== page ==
The ultimate swing state: Obama can't win without Ohio

My argument rests on the fact that Ohio is close to being a microcosm of the country—closer than any other pivotal state. As such, winning Ohio is a statistical “tipping-point” for any presidential election: If a candidate can carry Ohio, he will have appealed to a large enough slice of the national electorate to have won the states that tilt even further in his preferred direction, and he is odds-on to win the race. Likewise, a candidate who loses Ohio will almost certainly lose nationally. Here are the numbers from the six post-Reagan presidential elections…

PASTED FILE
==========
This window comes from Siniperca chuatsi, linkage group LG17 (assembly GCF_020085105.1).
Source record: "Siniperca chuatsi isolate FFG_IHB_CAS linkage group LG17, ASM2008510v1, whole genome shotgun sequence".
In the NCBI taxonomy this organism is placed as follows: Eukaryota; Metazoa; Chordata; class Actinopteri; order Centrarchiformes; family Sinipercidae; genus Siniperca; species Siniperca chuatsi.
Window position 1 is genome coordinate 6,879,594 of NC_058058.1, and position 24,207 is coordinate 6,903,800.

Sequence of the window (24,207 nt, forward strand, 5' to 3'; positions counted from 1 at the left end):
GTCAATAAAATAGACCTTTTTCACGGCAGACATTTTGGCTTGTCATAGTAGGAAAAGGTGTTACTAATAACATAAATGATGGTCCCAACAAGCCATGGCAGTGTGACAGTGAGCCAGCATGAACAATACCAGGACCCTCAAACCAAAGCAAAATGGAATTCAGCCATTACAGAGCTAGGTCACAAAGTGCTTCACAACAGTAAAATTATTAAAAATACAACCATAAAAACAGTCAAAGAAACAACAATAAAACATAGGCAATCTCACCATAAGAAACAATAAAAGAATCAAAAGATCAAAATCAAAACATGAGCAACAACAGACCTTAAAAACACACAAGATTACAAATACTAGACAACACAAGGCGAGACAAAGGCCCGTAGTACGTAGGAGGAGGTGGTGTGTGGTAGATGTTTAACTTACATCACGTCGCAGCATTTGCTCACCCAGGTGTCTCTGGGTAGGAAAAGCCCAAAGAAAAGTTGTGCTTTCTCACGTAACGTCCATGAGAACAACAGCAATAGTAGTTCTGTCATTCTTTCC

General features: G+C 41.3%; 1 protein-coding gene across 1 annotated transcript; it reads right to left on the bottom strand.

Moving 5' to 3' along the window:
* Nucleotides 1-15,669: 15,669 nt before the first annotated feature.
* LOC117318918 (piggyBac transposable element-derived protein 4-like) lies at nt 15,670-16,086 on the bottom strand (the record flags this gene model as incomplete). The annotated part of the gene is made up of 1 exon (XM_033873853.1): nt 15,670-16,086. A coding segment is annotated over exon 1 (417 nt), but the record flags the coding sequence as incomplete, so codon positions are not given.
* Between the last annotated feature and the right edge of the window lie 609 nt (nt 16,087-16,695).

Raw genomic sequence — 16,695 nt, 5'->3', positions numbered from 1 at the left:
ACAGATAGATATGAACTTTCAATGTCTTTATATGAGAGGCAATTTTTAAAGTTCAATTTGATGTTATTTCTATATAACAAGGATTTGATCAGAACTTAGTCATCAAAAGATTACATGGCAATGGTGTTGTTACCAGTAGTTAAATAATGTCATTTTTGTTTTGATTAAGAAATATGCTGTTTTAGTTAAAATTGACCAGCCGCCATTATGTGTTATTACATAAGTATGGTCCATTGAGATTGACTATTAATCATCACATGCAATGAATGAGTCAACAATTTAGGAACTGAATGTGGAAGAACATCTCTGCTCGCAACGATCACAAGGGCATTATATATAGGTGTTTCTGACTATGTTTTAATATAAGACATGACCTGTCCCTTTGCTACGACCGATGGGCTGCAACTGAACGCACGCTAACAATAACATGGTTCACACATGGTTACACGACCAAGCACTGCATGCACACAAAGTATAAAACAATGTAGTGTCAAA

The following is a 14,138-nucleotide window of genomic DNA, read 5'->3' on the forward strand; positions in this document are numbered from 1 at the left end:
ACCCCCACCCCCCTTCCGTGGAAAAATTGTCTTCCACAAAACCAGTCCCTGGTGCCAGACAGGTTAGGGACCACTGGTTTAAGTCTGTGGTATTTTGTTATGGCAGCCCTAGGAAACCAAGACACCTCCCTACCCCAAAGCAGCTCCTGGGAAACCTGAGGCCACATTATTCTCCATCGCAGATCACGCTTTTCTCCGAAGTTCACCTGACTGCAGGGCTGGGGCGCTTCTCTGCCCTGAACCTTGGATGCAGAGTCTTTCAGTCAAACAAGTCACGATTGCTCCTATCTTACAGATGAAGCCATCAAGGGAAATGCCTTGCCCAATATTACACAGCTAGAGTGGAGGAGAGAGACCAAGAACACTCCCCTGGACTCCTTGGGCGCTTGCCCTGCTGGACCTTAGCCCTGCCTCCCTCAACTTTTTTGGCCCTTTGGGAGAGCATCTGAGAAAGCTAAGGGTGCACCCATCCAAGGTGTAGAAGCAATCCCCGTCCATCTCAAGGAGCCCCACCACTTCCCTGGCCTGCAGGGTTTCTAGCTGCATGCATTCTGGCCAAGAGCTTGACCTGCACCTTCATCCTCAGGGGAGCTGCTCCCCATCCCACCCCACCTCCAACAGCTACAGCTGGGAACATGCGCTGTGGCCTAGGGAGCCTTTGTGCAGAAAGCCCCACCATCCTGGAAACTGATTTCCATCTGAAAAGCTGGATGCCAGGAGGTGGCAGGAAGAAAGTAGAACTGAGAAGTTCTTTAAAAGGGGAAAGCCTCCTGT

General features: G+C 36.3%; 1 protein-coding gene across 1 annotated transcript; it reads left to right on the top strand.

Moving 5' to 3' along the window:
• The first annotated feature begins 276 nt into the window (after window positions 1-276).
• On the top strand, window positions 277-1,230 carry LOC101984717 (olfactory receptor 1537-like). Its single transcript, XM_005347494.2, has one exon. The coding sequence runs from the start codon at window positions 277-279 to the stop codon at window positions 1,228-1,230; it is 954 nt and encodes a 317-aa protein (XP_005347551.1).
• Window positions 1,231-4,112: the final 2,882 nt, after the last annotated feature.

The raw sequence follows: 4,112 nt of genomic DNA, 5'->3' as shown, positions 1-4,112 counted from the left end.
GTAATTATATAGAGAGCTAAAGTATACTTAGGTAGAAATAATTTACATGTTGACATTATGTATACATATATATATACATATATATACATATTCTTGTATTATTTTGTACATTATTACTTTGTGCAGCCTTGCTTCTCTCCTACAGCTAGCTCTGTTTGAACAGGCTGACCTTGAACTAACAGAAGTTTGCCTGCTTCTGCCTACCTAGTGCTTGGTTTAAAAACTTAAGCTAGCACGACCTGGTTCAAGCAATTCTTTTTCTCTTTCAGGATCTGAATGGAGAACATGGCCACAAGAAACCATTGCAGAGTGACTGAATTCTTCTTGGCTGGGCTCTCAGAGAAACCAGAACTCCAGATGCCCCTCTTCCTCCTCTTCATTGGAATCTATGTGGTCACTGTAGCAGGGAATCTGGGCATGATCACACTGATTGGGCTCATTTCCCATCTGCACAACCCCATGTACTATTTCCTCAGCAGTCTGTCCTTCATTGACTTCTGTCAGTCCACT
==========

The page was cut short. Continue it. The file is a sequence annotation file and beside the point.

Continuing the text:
Right now, the white working class feels left out—not just economically, but also culturally. It doesn’t have to be that way. Bill Clinton figured out how to build a coalition that included them alongside the groups that had risen to power in the Democratic Party since 1972, and he was rewarded with a plurality of their vote in both 1992 and 1996.

Autre temps, autre moeurs. What worked 15 years ago may not work today. But it would be political malpractice for the nascent Obama campaign not to invest the analytical resources needed to come up with a better answer than the administration has found so far.